Tim Handley, a retired Infantry Staff Sergeant, is leading another group of veterans working on the Divide Cut II investigation.  The 100 boxes of artifacts from Divide Cut II are mostly lithic debitage and stone tools.  The technicians are processing each box bag by bag, emptying the contents, sorting the projectile points from the chipped stone and the groundstone from the ecofacts, building a complete inventory of the collection.  It’s slow work today—every bag is a rainbow kaleidoscope of chert flakes and broken stone tools.  Two months ago, none of the veterans in this laboratory knew an abrader from an anvil stone, but after a crash course in lithic technology (and a visit from a local flint-knapper) they’re happily sorting everything into their correct piles before counting, weighing, and tagging them.

At one point Tim turns to me with his hand outstretched.

“Broken tool?”

I take a look at the red chert in his hand.  Most of the edges are clean breaks, but one is sharpened, ever so faintly.

“Good catch.”

He nods and turns back to the small mountain of flint on his desk.  Half a dozen other veterans are doing the same thing, and the rhythmic clinking of stone on stone is audible beneath the hum of conversation.

So what do I do every day?  I’m the archaeologist on staff at the lab, and my main job is to train the veterans on the nuances of archaeological processing—ceramics, lithics, faunal, rehousing, interpreting proveniences.  I found my way to the VCP in a circuitous fashion, following the trade winds of globalization from the Midwest to Asia and then to Augusta, Georgia.  When I finished my MA in 2012, jobs in archaeology were in short supply (older archaeologists tell me it’s usually that way).  Eventually I took a job teaching history at a high school in Seoul, one of Asia’s neon entrepots where technology, capitalism, and traditional culture collide in heady fashion.  More than 30,000 U.S. soldiers remain stationed in South Korea, a result of the armistice that ended the war in 1953.  I married one, and within months the Army had relocated us to Fort Gordon on the outskirts of Augusta.

Working at the VCP has been both a privilege and an education.  An education in curation, in military affairs, and in the real benefits archaeology can have for the public.  I’ve seen first-hand lives and families transformed by the opportunity to gain new job skills in a supportive environment tailored to the special needs of veterans.  I’ve also had the opportunity to help restore a small portion of our national heritage that might otherwise have been lost to attrition and neglect.  To any aspiring archaeologists out there, I say: as exciting as the field is, don’t forget the other side of archaeology, the back end, that protects and preserves everything the discipline has worked so hard to uncover.  And I’d also say: go for it.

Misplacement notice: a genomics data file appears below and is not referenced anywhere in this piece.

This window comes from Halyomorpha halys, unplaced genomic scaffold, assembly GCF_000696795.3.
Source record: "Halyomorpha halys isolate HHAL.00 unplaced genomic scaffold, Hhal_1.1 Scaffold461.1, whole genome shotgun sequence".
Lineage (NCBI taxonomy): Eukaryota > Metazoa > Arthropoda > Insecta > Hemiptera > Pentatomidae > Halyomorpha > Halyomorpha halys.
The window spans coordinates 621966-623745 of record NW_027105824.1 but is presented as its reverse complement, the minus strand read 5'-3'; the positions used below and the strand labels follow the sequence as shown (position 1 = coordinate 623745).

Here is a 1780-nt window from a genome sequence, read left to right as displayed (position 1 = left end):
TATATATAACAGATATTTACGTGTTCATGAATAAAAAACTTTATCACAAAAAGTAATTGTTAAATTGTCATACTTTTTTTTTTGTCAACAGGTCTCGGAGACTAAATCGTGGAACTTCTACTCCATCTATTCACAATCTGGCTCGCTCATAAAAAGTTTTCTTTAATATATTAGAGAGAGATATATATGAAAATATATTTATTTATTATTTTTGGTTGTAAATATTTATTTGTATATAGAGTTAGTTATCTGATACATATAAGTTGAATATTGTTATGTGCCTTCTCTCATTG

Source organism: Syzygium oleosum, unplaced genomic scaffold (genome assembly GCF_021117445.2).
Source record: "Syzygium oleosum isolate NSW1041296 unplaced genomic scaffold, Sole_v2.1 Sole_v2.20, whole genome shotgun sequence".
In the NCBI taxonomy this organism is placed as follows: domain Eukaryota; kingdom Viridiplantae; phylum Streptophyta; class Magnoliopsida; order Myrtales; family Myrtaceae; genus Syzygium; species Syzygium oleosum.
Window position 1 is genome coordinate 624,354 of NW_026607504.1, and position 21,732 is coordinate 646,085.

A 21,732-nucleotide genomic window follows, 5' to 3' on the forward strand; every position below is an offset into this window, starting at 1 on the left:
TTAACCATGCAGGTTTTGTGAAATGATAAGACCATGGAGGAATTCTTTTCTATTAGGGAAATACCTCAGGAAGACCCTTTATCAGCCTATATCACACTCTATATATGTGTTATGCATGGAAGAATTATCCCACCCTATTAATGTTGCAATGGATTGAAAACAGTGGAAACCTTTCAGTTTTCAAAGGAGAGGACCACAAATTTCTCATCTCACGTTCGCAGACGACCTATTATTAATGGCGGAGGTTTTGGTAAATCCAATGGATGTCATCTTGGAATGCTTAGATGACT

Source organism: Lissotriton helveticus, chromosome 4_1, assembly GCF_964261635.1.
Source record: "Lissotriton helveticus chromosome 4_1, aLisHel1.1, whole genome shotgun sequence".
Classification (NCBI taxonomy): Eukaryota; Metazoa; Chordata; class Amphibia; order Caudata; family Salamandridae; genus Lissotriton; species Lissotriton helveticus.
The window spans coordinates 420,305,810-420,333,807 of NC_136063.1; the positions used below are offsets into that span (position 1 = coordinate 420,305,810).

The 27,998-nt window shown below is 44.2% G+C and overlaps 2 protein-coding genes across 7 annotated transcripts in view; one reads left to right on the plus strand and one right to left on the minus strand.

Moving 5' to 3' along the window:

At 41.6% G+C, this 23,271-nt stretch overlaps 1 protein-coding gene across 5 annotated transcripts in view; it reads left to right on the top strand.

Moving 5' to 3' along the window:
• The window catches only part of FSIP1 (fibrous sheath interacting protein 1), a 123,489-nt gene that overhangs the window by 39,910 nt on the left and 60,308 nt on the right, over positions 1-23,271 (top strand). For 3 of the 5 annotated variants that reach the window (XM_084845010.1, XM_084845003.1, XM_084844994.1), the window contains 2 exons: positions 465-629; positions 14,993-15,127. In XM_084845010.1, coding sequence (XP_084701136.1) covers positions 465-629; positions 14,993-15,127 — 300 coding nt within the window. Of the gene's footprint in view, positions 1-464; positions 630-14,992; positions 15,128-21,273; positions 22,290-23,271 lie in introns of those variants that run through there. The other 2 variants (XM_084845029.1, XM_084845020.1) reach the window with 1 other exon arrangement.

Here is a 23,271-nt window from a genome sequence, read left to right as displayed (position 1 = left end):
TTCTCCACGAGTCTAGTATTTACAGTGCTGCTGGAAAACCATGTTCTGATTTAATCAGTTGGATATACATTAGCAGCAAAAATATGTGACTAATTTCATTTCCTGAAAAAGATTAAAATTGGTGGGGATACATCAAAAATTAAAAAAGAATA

A rim sherd photographed at the VCP lab.

VCP laboratories create digital records of diagnostic artifacts, like this rim sherd photographed today.

A Day in the Digital Index of North American Archaeology


What is DINAA?

The Digital Index of North American Archaeology, or DINAA,  applies open access principles to archaeological data created by governments and researchers, in order to create a standardized data discovery tool (without using sensitive information like site coordinates). This allows for a more complete understanding of the past by allowing data covering large areas, or those separated by modern political boundaries, to be analyzed using the same terms in one data set. As the index of DINAA grows, it will incorporate larger numbers of stable links to public data sets hosted throughout the Internet, and can act as a kind of library search engine for primary archaeological data on architecture, fauna, flora, lithics, pottery … or anything!

What We Do

Each state in the U.S. has a State Historic Preservation Office, or SHPO, and each of these maintains their own database of archaeological sites in their respective state. These databases have been designed independently of each other, and often differ in terms of data structure and vocabulary. DINAA uses definitions and organizational elements from these nearly comprehensive catalogs as its base data layer. We have created a system that allows these differing databases to become interoperable through translation to one or more standardized classifications. If the DINAA and each SHPO can talk to each other, the information from each state can be presented in one data set. A publicly accessible live map, seen below, is the one of the products of this process. Click on the link, or the map image to try your own query!


Live Map of mound sites listed in the DINAA as of April 15, 2014.

DINAA is an archaeological information tool for the Internet. Records for sites of interest can be browsed and used as a basis for further research. Maps can be exported as GeoJSON files for use in GIS software programs like QGIS and ArcGIS, allowing use by anyone through our open access policies. DINAA can be used by researchers to help identify broad areas of interest for their work, by educators who want to show students current maps of archaeological cultures, or for all sorts of important investigative or public activities. However, because of its sensitive data restrictions, DINAA is not built to conduct records checks for cultural resource management or other legal compliance activities. It is a public research and educational tool. Click on the map links or images to go to our query page and try it yourself!